WOMEN'S HEALTH
Acupuncture May Ease Depression During Pregnancy
Frankincense Provides Relief for Osteoarthritis
Postmenopausal Women With Breast Cancer Face Joint Issues
Add your Article

Are We Exercising Pain Away? Not So Much.

TUESDAY, Feb. 3 (HealthDay News) -- Although the proper exercise can help people deal with and alleviate chronic neck and back pain, a new study shows that health professionals may not be prescribing it as often as they should.

Less than half of the nearly 700 people surveyed -- all of whom had seen a physician, chiropractor or physical therapist in the past year for chronic back or neck pain -- were prescribed exercise, the study found.

The results, based on a telephone survey by researchers from the University of North Carolina at Chapel Hill, showed that those who were given instructions to exercise were nearly twice as likely to have received the order from a physical therapist than from a physician or chiropractor. Roughly a third of physical therapists' patients, though, still did not receive an exercise prescription.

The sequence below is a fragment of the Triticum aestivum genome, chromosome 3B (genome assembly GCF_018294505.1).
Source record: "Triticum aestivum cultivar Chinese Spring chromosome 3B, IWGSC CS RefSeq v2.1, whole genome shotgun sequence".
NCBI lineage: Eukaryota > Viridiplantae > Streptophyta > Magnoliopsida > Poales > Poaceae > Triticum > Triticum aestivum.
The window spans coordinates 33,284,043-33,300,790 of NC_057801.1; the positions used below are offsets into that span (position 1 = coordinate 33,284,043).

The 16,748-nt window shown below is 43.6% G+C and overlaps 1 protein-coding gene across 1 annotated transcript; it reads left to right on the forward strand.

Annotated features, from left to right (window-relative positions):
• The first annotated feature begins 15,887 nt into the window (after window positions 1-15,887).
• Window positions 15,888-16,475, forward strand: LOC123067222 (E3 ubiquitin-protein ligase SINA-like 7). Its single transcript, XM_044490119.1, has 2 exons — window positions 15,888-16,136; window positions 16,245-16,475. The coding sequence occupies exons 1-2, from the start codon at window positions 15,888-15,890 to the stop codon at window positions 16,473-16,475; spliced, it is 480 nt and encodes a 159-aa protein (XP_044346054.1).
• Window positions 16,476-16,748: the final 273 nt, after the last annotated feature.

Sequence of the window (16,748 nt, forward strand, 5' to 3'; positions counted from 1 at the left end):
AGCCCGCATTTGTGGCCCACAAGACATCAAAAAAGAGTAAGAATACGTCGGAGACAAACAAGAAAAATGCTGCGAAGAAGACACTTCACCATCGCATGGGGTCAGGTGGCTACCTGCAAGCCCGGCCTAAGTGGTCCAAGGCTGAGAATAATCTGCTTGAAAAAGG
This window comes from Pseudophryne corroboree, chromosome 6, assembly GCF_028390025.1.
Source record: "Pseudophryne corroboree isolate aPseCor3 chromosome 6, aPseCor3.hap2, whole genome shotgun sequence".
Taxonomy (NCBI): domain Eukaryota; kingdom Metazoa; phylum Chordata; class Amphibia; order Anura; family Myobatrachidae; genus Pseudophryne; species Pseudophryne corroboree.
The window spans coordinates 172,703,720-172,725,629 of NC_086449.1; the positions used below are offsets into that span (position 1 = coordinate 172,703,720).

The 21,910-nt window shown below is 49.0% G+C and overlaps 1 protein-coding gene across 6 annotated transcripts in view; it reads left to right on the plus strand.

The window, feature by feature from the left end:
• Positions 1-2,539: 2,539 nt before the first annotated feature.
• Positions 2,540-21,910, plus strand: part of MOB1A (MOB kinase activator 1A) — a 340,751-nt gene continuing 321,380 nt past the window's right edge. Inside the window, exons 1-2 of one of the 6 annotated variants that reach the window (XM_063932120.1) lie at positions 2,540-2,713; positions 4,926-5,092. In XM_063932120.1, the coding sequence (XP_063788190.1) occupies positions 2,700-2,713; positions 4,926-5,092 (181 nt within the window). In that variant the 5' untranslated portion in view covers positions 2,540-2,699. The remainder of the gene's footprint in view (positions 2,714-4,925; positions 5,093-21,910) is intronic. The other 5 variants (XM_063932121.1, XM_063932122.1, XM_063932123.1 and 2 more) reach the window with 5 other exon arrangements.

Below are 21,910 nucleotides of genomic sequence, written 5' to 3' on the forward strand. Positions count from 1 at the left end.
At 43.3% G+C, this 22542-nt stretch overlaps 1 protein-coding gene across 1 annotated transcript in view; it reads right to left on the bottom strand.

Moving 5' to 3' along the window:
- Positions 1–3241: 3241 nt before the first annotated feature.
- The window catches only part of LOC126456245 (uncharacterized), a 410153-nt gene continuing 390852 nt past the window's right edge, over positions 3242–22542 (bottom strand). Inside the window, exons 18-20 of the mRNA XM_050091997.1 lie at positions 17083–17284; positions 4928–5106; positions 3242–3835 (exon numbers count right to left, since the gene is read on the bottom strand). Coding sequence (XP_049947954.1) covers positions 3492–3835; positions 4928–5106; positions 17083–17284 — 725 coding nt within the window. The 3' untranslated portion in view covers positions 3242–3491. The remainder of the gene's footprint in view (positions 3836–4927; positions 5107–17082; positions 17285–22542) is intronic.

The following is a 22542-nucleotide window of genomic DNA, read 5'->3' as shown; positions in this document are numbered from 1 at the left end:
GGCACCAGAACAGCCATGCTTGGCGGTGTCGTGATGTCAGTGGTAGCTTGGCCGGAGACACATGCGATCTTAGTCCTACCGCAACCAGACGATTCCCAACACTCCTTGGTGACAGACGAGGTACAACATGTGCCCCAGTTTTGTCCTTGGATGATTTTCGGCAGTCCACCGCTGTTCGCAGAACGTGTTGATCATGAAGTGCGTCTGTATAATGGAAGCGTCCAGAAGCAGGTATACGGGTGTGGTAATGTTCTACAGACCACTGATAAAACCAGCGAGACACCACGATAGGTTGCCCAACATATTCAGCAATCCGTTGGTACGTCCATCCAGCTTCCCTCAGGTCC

Although most of those surveyed said they had seen a physician, their doctors prescribed exercise for just 14 percent of them. However, some people were referred by their doctors to physical therapists, who ultimately prescribed exercise, according to the survey.

Women, people with a higher education level, and those receiving workers compensation were more likely to have been prescribed exercise, the survey found.

"Considering current evidence on the efficacy of exercise, these findings demonstrate that exercise is being underutilized as a treatment for chronic back and neck pain," the authors wrote.

The findings are published in the February issue of Arthritis Care & Research.

The authors suggested that future studies look at barriers to prescriptive exercise.

More information

The U.S. Department of Health and Human Services has more about preventing back pain.



-- Kevin McKeever



SOURCE: Wiley-Blackwell, news release, Jan. 29, 2009

Last Updated: Feb. 03, 2009